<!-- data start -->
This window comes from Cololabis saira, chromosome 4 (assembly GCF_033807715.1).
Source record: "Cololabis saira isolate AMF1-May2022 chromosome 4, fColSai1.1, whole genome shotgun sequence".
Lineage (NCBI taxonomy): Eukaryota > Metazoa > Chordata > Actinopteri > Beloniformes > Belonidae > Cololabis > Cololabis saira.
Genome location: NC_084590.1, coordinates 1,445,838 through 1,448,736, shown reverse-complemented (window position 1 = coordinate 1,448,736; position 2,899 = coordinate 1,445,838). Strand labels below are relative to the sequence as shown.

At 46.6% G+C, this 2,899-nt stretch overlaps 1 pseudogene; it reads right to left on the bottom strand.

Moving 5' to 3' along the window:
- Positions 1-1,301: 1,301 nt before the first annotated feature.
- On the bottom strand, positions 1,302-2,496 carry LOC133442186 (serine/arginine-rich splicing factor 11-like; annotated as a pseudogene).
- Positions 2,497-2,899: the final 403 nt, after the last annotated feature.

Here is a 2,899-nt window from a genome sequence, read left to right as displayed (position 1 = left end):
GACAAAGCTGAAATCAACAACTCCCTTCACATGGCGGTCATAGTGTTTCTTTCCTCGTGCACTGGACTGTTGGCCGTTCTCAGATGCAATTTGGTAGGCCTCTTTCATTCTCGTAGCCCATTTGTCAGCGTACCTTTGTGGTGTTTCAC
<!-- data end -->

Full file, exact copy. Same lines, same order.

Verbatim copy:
This window comes from Cololabis saira, chromosome 4 (assembly GCF_033807715.1).
Source record: "Cololabis saira isolate AMF1-May2022 chromosome 4, fColSai1.1, whole genome shotgun sequence".
Lineage (NCBI taxonomy): Eukaryota > Metazoa > Chordata > Actinopteri > Beloniformes > Belonidae > Cololabis > Cololabis saira.
Genome location: NC_084590.1, coordinates 1,445,838 through 1,448,736, shown reverse-complemented (window position 1 = coordinate 1,448,736; position 2,899 = coordinate 1,445,838). Strand labels below are relative to the sequence as shown.

At 46.6% G+C, this 2,899-nt stretch overlaps 1 pseudogene; it reads right to left on the bottom strand.

Moving 5' to 3' along the window:
- Positions 1-1,301: 1,301 nt before the first annotated feature.
- On the bottom strand, positions 1,302-2,496 carry LOC133442186 (serine/arginine-rich splicing factor 11-like; annotated as a pseudogene).
- Positions 2,497-2,899: the final 403 nt, after the last annotated feature.

Here is a 2,899-nt window from a genome sequence, read left to right as displayed (position 1 = left end):
GACAAAGCTGAAATCAACAACTCCCTTCACATGGCGGTCATAGTGTTTCTTTCCTCGTGCACTGGACTGTTGGCCGTTCTCAGATGCAATTTGGTAGGCCTCTTTCATTCTCGTAGCCCATTTGTCAGCGTACCTTTGTGGTGTTTCAC